Payday lender ordered to pay $39 million in embezzlement lawsuit – Financial Services

July 22, 2022

Sheppard Mullin Richter & Hampton

To print this article, all you need to do is be registered or log in to

On June 29, a Florida court issued a final judgment against a Miami-based payday lender and its CEO resolving allegations that the defendants misappropriated funds from investors. According to complaint, the company fraudulently raised more than $66 million through the sale of promissory notes to more than 500 Venezuelan-American investors who were told the company would use their funds to fund payday loans through the offering and selling “safe and secure” promissory notes. . Investors were promised returns of up to 120%, but it was alleged that the company failed to generate revenue to cover its principal and interest payments due to investors.

The complaint also alleged that the CEO misappropriated funds from investors for personal gain and authorized the transfer of funds to friends and relatives with no apparent legitimate business purpose.

The company and the CEO have agreed to a final judgment under which they are permanently prohibited from trading in securities in the future and from committing further violations of the Securities Act and the Exchange Act. The company must also return $39 million to investors. The CEO is liable for approximately $4.5 million, which, if paid, will reduce the amount owed by the company by the same amount.

On July 13, the SEC filed new related charges against four company sales representatives for their role in soliciting dollars from investors in the unprofitable business. The lawsuit, filed in the Southern District of Florida, alleges the representatives sold more than $25 million in unregistered promissory notes to nearly 350 investors. None of the representatives were registered with the SEC as a dealer or were associated with registered dealers.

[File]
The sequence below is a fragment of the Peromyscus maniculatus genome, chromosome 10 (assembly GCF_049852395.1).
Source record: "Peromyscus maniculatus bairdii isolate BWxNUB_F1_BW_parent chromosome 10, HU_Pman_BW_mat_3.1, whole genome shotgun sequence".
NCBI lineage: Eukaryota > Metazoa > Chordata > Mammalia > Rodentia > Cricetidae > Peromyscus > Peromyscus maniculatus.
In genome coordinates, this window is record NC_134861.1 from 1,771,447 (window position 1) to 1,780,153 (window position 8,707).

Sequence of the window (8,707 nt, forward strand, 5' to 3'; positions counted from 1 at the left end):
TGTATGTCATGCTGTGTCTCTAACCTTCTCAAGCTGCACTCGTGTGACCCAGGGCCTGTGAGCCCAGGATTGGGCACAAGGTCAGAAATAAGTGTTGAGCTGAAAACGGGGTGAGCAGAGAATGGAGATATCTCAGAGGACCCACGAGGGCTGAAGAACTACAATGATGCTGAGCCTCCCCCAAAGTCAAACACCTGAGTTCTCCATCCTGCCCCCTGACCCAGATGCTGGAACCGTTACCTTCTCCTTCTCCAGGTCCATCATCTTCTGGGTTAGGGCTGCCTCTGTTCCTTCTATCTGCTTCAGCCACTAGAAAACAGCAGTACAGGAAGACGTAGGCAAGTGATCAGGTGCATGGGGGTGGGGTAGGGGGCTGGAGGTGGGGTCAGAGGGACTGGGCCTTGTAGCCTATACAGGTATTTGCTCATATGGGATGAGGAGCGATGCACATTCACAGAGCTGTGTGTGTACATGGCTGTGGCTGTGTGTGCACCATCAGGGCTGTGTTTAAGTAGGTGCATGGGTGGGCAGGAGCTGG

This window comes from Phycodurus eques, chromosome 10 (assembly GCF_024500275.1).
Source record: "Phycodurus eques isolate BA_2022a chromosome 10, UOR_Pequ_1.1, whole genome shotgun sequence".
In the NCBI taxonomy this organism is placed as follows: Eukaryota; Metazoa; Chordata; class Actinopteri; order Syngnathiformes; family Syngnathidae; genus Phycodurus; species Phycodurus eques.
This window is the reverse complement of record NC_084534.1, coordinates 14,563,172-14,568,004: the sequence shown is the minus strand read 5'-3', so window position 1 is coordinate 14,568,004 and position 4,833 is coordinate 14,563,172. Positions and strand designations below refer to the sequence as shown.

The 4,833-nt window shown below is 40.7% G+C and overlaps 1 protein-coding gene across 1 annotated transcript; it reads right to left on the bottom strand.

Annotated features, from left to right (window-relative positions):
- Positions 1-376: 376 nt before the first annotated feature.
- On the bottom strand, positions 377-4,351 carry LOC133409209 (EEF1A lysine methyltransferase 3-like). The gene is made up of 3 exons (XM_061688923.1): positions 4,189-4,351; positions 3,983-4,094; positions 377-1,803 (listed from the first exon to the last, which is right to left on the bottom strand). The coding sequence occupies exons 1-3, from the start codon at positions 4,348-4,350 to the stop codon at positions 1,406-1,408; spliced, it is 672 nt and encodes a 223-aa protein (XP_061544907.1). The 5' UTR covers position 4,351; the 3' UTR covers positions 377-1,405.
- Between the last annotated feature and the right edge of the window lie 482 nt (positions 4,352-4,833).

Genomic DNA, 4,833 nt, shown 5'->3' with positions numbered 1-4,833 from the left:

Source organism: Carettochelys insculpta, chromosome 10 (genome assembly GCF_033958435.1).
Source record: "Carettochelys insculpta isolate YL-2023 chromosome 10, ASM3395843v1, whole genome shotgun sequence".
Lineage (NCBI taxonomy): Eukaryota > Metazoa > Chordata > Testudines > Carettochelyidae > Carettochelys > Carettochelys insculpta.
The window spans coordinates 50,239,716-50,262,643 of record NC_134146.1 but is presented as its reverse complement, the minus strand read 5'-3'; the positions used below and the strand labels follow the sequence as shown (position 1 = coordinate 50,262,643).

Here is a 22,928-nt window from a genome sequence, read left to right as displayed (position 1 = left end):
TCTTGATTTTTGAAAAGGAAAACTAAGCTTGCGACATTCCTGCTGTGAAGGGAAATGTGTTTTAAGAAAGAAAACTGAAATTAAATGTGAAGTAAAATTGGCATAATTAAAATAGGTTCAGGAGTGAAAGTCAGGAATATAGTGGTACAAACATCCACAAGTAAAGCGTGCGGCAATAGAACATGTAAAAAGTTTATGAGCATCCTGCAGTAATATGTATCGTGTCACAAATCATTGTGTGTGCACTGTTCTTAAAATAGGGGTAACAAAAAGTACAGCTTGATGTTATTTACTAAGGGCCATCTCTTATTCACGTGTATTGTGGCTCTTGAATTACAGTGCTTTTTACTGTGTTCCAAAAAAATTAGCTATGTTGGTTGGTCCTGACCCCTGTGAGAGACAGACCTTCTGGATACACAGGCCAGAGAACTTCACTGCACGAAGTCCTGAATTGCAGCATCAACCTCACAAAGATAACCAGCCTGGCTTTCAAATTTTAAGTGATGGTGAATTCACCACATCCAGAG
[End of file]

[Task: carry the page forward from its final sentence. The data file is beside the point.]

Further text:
Put into practice : The misuse of investor funds in this particular case was particularly egregious. However, this series of enforcement actions should serve as a stark reminder that companies engaged in the sale of promissory notes must comply with federal and state securities laws at every stage and at all levels of employment, from sales representative to the CEO. The SEC, in particular, has signaled that it will vigorously enforce violations at both the corporate and individual level.

The content of this article is intended to provide a general guide on the subject. Specialist advice should be sought regarding your particular situation.

POPULAR ARTICLES ON: Finance and Banking of the United States

Have I waived the terms of my contract?

McGlinchey Stafford

In that appeal, the Sixth Circuit Court of Appeals reversed and returned the decision of the District Court for the Northern District of Ohio, finding that the debt collector violated the Fair Debt Collection Practices Act. .

CFPB targets convenience fees

Cooley LLP

On June 29, 2022, the Consumer Financial Protection Bureau issued an advisory opinion stating that the Fair Debt Collection Practices Act (FDCPA) prohibits debt collectors…

Rate article
( No ratings yet )
Add a comment